Animals were attacked, and at least one employee was seriously hurt, all because dogs are being doubled up in kennels at Central Florida’s largest public shelter.
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9 Investigates’ Karla Ray first exposed concerns inside Orange County Animal Services’ aging building seven years ago, leading to play for a new facility that still has not been built.
Now, she’s learned that without a larger building, co-kenneling is the only viable option.
The photos are too gruesome to show without a blur of an Orange County Animal Services employee’s leg torn open after they tried to break up a dog fight in May. The two dogs involved were co-kenneled due to space.
“It’s a survival instinct environment for the animals,” Christina Chaix, an animal advocate, said.
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The dog that did the biting was euthanized the same day, and it’s not the only time that shelter leaders have had to make that choice due to fights caused by overcrowding.
In fact, the shelter has been on notice for at least 10 months about the dangers of co-kenneling, after a senior dog named Art was mauled by two younger dogs in their shared kennel overnight last August.
By the time he was found, he had multiple puncture wounds, significant swelling, and his entire coat was stained red with blood.
Kennel notes show there was a previous medical request for single-dog housing, which was not adhered to by staff.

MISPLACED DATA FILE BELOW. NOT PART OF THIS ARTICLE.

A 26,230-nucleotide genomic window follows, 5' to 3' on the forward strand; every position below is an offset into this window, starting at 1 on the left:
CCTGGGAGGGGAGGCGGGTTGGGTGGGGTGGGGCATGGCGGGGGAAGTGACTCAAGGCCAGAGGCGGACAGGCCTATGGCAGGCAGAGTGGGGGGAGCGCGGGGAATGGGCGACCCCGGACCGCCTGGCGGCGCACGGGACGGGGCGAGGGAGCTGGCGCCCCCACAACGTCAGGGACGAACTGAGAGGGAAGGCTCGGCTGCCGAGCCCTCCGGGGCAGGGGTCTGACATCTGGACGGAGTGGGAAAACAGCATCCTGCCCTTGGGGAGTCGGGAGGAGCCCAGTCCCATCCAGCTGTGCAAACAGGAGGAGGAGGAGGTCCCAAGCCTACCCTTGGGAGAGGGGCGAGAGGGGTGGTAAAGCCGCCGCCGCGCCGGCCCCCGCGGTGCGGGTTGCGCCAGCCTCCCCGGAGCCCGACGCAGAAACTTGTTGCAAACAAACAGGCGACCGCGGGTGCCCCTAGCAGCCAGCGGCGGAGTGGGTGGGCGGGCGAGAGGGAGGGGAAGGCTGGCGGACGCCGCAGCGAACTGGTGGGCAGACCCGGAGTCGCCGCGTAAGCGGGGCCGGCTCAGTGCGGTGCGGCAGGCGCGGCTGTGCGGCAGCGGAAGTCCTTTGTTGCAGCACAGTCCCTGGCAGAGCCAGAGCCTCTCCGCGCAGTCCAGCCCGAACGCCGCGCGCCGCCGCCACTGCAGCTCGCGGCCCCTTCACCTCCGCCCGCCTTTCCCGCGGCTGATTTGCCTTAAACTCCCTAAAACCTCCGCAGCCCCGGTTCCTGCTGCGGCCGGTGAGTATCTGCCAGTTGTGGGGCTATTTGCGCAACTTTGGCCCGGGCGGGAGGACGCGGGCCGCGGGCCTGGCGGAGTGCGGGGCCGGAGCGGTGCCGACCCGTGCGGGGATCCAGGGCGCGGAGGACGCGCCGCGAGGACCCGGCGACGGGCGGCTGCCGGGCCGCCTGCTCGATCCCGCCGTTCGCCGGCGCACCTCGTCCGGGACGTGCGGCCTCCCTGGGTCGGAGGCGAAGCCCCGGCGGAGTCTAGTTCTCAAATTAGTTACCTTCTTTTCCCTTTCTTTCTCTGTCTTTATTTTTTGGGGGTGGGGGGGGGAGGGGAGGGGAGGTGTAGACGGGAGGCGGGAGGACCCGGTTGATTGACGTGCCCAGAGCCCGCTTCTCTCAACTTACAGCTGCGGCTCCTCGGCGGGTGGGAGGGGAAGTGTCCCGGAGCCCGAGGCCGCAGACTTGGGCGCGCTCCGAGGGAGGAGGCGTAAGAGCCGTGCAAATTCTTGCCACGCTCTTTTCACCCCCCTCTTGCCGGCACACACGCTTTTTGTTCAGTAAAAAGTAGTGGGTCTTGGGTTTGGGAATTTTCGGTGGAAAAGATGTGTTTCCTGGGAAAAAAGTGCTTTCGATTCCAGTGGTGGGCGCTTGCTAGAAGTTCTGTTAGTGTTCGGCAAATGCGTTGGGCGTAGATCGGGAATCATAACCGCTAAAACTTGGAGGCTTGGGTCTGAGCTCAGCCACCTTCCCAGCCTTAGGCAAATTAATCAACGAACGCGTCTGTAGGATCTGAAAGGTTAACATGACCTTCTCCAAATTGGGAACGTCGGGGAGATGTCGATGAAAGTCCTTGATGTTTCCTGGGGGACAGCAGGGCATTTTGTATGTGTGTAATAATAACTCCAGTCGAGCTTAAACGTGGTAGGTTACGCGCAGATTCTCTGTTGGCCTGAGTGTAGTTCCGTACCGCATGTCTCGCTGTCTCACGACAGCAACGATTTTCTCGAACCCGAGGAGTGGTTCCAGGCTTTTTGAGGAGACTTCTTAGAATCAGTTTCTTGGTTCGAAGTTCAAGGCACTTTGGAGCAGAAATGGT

“The complacency, the lack of urgency to address this, that’s on them. And they need to fix that,” Melissa McGee said.
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McGee is a former OCAS Advisory Board member who said she is concerned about the well-being of the animals.
Since Art’s death, shelter staff have been questioned by the public at Advisory Board meetings and via records requests about continued fights.
9 Investigates obtained records showing dozens of dogs being involved in fights, and on a visit in early June, we saw almost every kennel doubled up.
No one from the publicly funded shelter would go on camera with us, so we took the safety concerns to current Advisory Board members.
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“Unfortunately, there’s nothing we can do that we haven’t already tried to do,” board member Lindsey Dodds said. “Realistically, we’re dealing with a government-run shelter, and I think that the public has to be realistic about what a government-funded shelter is capable of.”
Lindsey Dodds and Rosina McVicker pointed out that as a government-run shelter, OCAS cannot stop accepting surrenders or picking up strays. The only other option to free up space would be mass euthanasia.
“I don’t believe that there’s another option. I don’t think we have a choice other than to do the co-housing in the best way possible, to take the time to prepare the dogs in a manner that ideally is putting friendly dogs together,” McVicker said.
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Demolishing the old Pet Alliance shelter was the first step to building a new Orange County Animal Services facility, but even with that step out of the way, there is no timeline for the new shelter to be built.
We checked with the two most comparable shelters in the state; in Broward County, a spokesperson confirmed that no dogs were being co-kenneled, but in Palm Beach County, they have been forced to double up dogs.
An OCAS spokesperson told 9 Investigates in a statement that with the current shelter, cohousing is necessary and saves lives.
You can help the situation by fostering, and more information on that process can be found here.
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